The Christian/ Catholic stance against abortion continues to deprive women of their right to self-determination. Given our communities’ high poverty rates and sky high teen pregnancy rates, I don’t understand how the Church, a moral leader in the lives of many Latinas, demands that women—often times teen age girls—give birth to children they are not prepared for economically and emotionally. Of course, the quality of life for that mother and her children is not as important to the church as imposing rule and having Latinas faithfully obeying.

How can atheism and/or secular humanism aid Latinos in developing a moral outlook on life and the world?

First of all the atheist American landscape is dominated by science preaching white men; and this is not a welcoming environment for Latinos or people of color. If the American atheist movement wasn’t so dogmatic about science as the great equalizer, and/ or so condescending about the religiosity in communities of color, then we could have a conversation that doesn’t replicate the racial and religious hierarchy that people of color are familiar with. White conference organizers often construct atheism and race as a black and white issue, so this leaves us feeling unwelcome. And why would we go somewhere that ignores us or thinks so little of us? A form of humanism which addresses social issues that have the greatest impact on people of color could help Latinos achieve self-determination. More Latino atheist leaders are necessary as are public voices opposing religion, and more people willing to share their non-believer status.

If you have traveled and/or lived in other areas have you noticed any regional differences in acceptance or “tolerance” of Latino atheists?

Yes, there are big differences in every Latin-American country. It’s important to remember that even though we (Americans) construct Latin America as a monolithic hyper macho culture; that’s not the truth. Every country has famous atheist thinkers, poets, artists, and pockets of atheist cultures.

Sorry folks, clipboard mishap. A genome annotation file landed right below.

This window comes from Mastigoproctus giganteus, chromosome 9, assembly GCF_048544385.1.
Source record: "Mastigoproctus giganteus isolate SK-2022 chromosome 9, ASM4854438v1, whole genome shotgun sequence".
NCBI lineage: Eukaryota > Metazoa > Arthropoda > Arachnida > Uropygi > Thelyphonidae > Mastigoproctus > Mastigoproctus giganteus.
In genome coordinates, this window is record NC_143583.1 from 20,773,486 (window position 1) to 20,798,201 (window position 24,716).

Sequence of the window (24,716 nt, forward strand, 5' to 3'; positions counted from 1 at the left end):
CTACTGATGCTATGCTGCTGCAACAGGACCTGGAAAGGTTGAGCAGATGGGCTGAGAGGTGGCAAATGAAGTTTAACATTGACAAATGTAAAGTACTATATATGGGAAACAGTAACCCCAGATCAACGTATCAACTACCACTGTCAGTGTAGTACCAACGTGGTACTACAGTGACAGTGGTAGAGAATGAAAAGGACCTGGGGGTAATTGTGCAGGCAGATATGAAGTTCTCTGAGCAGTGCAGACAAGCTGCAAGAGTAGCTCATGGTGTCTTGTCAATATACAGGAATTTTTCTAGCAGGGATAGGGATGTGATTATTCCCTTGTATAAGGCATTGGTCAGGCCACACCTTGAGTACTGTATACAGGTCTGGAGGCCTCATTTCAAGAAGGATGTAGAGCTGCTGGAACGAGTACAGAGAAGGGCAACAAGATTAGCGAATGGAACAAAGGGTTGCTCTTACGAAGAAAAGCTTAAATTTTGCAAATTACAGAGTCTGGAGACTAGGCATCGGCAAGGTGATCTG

17 comments

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  1. 1
    Robert B.

    Hmm. I always like these interviews, and overall I liked this one, but I noticed a couple things this time around that troubled me, one in the introduction and one in Ms. Arellano’s statements.

    Similarly, the range of casting opportunities for African American women is just as limited, with over 70% of TV roles still going to whites.

    This sounds a little silly, since over 70% of Americans are in fact white. To be more precise, the SAG data says that in 2008, 72.5% of TV and movie roles went to whites, and wikipedia says that in the 2010 census, 72.4% of Americans were white. What exactly is the problem with this? It seems fair to me.

    Now, the disparity in lead roles is troubling, and it’s possible that the two studies defined race in different ways and the comparison is thus misleading. I note, for example, that the census counted 26 million people as both white and hispanic, so if by “white” the SAG means what the Census meant by “non-Hispanic white” then that makes a big difference. And of course a numerical balance in TV and film roles doesn’t help much if these roles portray race in a privileged and stereotypical way – you go into this right after the sentence I quoted. But you tried to portray the numbers themselves as problematic, and it’s not clear that this is the case.

    First of all the atheist American landscape is dominated by science preaching white men; and this is not a welcoming environment for Latinos or people of color.

    I found this passage rather unsettling – specifically the comments about science. I can imagine good reasons to be mistrustful of scientific institutions – the first that comes to mind is that science, like atheism, is full of white men, many of whom are resistant to changing that fact. Another is that science is sometimes presented as the only valid source of knowledge, which marginalizes social and ethical issues which the methods of science are not well-suited to study. (Not to mention marginalizing the aforementioned women and people of color, who science won’t let through the door in the first place.)